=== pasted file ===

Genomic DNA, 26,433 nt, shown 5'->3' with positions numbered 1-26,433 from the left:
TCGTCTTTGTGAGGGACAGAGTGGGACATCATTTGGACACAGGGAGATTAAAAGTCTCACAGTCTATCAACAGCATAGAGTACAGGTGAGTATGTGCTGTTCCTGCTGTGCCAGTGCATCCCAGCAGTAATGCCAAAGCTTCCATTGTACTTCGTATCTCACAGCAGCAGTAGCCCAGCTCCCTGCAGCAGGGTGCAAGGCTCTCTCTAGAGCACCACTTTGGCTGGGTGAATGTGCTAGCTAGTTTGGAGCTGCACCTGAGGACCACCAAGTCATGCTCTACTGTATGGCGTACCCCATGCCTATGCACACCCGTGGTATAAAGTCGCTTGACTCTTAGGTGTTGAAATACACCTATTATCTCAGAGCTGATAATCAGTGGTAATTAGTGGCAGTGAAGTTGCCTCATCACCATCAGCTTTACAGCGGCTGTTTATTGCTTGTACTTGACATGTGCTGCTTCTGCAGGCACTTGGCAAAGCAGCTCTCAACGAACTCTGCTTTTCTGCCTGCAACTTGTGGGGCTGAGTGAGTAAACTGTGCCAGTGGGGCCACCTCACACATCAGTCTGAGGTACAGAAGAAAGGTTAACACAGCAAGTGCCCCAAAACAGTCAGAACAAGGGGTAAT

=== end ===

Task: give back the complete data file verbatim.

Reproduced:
Genomic DNA, 26,433 nt, shown 5'->3' with positions numbered 1-26,433 from the left:
TCGTCTTTGTGAGGGACAGAGTGGGACATCATTTGGACACAGGGAGATTAAAAGTCTCACAGTCTATCAACAGCATAGAGTACAGGTGAGTATGTGCTGTTCCTGCTGTGCCAGTGCATCCCAGCAGTAATGCCAAAGCTTCCATTGTACTTCGTATCTCACAGCAGCAGTAGCCCAGCTCCCTGCAGCAGGGTGCAAGGCTCTCTCTAGAGCACCACTTTGGCTGGGTGAATGTGCTAGCTAGTTTGGAGCTGCACCTGAGGACCACCAAGTCATGCTCTACTGTATGGCGTACCCCATGCCTATGCACACCCGTGGTATAAAGTCGCTTGACTCTTAGGTGTTGAAATACACCTATTATCTCAGAGCTGATAATCAGTGGTAATTAGTGGCAGTGAAGTTGCCTCATCACCATCAGCTTTACAGCGGCTGTTTATTGCTTGTACTTGACATGTGCTGCTTCTGCAGGCACTTGGCAAAGCAGCTCTCAACGAACTCTGCTTTTCTGCCTGCAACTTGTGGGGCTGAGTGAGTAAACTGTGCCAGTGGGGCCACCTCACACATCAGTCTGAGGTACAGAAGAAAGGTTAACACAGCAAGTGCCCCAAAACAGTCAGAACAAGGGGTAAT